Whenever I listen to music, I always pick up on some lyrics more than others, and imagine those snippets as paintings. It can be any kind of music, but there are inevitably certain lyrics that resonate more than others, that I long to put down on paper as a backdrop for trying out a new technique, or a new mixture of colours.
Although it’s not exactly from the most sophisticated song I know (early 2000s, hello), I do love this lyric from Pink – Your Whole Life Waiting on a Ring to Prove You’re Not Alone. I especially like the dual meaning. There’s something very sad about the song (Glitter in the Air, above), but this line particularly speaks to me about the idea of loneliness vs solitude. After all, being “alone” is a state of mind, right? If you’re happy with your own space, and enjoying it (as I very often do), then you’re not really alone. Or lonely.
It’s only when you reflect on what else you might be doing, who might have called but didn’t, that you start to feel differently. It’s only when you consider that other people might be calling each other up to go out and do what your paranoid head thinks are impossibly-cool things, that you start to feel alone, when you were 100% fine before.
I’ve always enjoyed my own company, but I find this lyric interesting because it’s talking about “proving” that you’re not alone. It’s looking at it from the outside, from other people’s perceptions of your own loneliness. It’s not a coincidence that being called a “loser”, or “no mates” is such an apparently cutting insult.
People who like their own space and don’t care about being out at every latest thing, are often at risk from people who assume they must be sad and lonely, and missing something. It’s always an interesting balance between making the effort to go out and do things, realising that social interaction can be a wonderful tonic to life, and feeling comfortable enough in your own skin to be at home, alone, singing to your own hymn sheet, doing whatever you feel like, no matter who knows or cares. The latter is one of the upsides of being single, I think, but the wider perception is often more “cat lady” than “alone and happy”. Nice.
Equally, this lyric’s other meaning is clearly that of a “wedding ring”, and society’s still-prevalent perception that if you can’t find someone to marry you by a certain age then you’re probably a bit of an anti-social loser. (Again, that word loser. SIGH.) If you’re single (or simply alone for whatever reason) it can seem like the world is made for two – restaurant tables, hotel deals, double-your-income house prices.
People with the confidence – or shall we say, the don’t give a fuck-ness, to just walk into a restaurant or cinema, by themselves, often have to defend their actions to other people, like: “oh, it’s OK, I take a book,” or “It’s nice not to be distracted, ahem”. In a duo, or a big group of friends, people don’t question you. As one, you’re often seen as a odd, slightly weird, a bit of a loner.
Incidentally, on a slightly different point, I’ve never been one of those people to have a huge group of friends. My whole life, I have never felt comfortable in one of those big, loud, colourful gangs of impossibly-glamorous women, laughing over their cocktails at the hilarious, wild and varied lives they all do lead. I’ve always been a bit envious of people who can affect such insouciance with glorious abandon. I always feel like I’m the one at the back, pretending to have a great time but surreptitiously pulling up my tights, feeling like my hair needs a good brush, and wishing I could just talk to a few of my closest mates over a quieter drink.I’m pretty extroverted, but still much better in small groups – or even better – in a trio or duo. Or as a couple, say. There are advantages to being single, but the world likes pairs. It’s easier. It’s cheaper. It’s understood. People know what box to put you in if you’re part of a couple. If you’re not, you’re either probably looking to be in one, or you’re a bit dark and complicated and y’know, probably lonely as fuck.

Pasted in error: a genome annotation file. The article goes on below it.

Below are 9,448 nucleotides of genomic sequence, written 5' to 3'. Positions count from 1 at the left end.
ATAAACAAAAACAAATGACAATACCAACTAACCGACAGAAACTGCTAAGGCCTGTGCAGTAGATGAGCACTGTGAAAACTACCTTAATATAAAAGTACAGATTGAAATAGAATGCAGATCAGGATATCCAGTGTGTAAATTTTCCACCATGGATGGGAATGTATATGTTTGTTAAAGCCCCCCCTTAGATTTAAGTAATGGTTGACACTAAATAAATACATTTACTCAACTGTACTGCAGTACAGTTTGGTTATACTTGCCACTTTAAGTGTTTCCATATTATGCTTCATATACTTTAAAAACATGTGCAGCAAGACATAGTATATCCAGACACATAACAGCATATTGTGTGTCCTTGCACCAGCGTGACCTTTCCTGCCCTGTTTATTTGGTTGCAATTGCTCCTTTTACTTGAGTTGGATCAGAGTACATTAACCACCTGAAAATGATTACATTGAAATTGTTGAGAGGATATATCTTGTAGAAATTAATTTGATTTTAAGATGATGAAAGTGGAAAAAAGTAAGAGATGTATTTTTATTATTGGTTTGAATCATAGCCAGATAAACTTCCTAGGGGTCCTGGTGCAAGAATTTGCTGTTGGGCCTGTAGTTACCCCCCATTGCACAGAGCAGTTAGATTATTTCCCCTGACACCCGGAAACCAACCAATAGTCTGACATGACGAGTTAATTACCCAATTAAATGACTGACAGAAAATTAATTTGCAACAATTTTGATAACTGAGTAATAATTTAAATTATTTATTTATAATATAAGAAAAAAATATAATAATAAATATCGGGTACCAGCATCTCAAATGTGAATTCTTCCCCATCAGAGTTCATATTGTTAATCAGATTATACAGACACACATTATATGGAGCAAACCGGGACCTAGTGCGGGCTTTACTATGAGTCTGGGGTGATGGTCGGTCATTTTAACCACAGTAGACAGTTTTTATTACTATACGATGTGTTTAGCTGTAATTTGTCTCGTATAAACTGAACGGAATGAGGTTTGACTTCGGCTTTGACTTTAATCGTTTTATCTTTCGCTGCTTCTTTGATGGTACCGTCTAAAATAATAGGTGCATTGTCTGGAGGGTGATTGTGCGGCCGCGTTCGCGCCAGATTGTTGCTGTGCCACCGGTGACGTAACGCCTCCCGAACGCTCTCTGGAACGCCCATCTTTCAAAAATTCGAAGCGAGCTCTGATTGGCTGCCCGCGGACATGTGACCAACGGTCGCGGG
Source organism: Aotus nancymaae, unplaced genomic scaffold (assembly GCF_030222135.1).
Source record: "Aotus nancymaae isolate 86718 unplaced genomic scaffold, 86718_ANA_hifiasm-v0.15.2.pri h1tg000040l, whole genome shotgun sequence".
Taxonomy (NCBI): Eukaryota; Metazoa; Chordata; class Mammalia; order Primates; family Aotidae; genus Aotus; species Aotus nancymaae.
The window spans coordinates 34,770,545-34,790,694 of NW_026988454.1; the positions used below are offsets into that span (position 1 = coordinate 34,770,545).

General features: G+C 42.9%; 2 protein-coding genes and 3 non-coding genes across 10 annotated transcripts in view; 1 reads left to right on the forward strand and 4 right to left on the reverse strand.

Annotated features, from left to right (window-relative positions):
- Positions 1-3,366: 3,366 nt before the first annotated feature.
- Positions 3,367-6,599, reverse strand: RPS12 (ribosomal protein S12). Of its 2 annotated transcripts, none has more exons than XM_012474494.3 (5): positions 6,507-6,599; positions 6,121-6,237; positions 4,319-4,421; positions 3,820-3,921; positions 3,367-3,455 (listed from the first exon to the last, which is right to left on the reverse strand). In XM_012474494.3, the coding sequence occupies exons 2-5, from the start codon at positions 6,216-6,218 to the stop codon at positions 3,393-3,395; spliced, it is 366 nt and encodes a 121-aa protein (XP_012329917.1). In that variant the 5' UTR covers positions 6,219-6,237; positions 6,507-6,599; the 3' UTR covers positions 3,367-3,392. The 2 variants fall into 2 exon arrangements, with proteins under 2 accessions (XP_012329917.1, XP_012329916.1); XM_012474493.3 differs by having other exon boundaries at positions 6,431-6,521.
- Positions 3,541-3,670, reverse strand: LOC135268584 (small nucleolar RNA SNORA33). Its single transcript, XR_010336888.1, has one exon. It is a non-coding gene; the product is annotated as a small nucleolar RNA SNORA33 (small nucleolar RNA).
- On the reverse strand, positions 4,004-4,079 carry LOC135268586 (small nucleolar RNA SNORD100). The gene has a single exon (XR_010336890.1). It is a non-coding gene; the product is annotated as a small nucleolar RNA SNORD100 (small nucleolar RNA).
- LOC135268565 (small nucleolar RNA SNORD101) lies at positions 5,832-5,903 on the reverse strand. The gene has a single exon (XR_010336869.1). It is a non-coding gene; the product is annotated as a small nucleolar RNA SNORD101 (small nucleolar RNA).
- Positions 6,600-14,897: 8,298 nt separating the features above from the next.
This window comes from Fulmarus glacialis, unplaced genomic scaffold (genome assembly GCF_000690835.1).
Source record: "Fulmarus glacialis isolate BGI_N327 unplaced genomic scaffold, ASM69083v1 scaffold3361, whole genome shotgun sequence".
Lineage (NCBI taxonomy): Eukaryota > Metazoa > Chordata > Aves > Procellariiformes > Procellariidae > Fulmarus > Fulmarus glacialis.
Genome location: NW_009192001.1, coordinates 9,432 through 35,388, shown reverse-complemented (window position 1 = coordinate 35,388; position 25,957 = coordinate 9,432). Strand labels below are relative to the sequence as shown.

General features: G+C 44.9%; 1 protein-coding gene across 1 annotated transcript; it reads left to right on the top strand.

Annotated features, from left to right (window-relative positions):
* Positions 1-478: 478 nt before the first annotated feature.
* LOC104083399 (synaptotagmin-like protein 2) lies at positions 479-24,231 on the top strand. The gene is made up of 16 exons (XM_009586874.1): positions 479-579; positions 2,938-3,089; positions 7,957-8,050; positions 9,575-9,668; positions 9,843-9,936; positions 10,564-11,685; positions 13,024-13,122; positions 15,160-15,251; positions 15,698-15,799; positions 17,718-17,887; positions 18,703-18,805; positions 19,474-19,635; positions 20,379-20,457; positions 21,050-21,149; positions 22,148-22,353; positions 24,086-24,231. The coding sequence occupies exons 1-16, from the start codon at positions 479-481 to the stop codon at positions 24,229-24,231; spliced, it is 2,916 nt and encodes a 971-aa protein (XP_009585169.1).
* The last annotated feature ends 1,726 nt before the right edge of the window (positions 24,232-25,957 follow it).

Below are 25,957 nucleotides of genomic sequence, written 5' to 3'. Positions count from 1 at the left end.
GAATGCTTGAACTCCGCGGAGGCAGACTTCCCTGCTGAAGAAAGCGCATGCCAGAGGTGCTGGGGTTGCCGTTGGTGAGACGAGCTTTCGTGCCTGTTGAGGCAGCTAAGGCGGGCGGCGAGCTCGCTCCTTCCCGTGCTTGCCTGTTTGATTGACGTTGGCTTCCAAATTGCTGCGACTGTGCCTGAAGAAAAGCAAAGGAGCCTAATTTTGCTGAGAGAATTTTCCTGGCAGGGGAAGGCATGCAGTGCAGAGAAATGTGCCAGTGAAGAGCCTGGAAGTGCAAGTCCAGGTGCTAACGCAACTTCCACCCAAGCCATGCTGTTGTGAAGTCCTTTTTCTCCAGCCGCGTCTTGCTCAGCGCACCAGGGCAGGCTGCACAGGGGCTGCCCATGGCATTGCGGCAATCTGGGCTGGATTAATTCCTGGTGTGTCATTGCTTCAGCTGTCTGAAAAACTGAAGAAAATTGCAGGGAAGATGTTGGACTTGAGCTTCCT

There’s a balance to be had here – after all, it’s a famous saying that you can feel lonely as part of a crowd, and I can’t imagine anywhere more lonely than as one half of a bad relationship. Sometimes your own company is the best, other times, it can feel like your heart is literally bleeding out into your chest with the loneliness of it all.
In these days of Facebook weddings and holidays and updates from your most sociable friends, it can feel like as everyone else pairs up and hangs out, you’re even more alone. If you only had that ring – the phone call, or the sparkly left-hand diamond – you could “prove” that you’re not alone, that someone loves you. After all, right, if it’s not on Facebook, it didn’t happen. Because no-one posts a photo or status of themselves having a genuinely fantastic night in, painting, watching movies and drinking whisky-tinged hot chocolate, on a WEEKEND (cough). That would be like, so weird, or protesting just WAY too much.
There’s also that idea that unless you’re part of that perfect group – be it a firm Sex-and-the-City friendship circle, or a solid couple – that your life can’t really begin. Like everything before is just a perpetual, temporary adolescence (wtf?). It’s why people have wedding lists, even if they ostensibly have all the things on it already – NOT because they’re out for all they can get, apparently – but because they’re supposed to be “starting life” together. It’s An Established Thing.
And that, my friends, is why I decided to paint this lyric. It made me think of all that, and it’s just one sodding line. It also gave me a chance to mess around with colours, and use my silver metallic pens, and that, we all know, is a glorious chance just FAR TOO GOOD to pass up.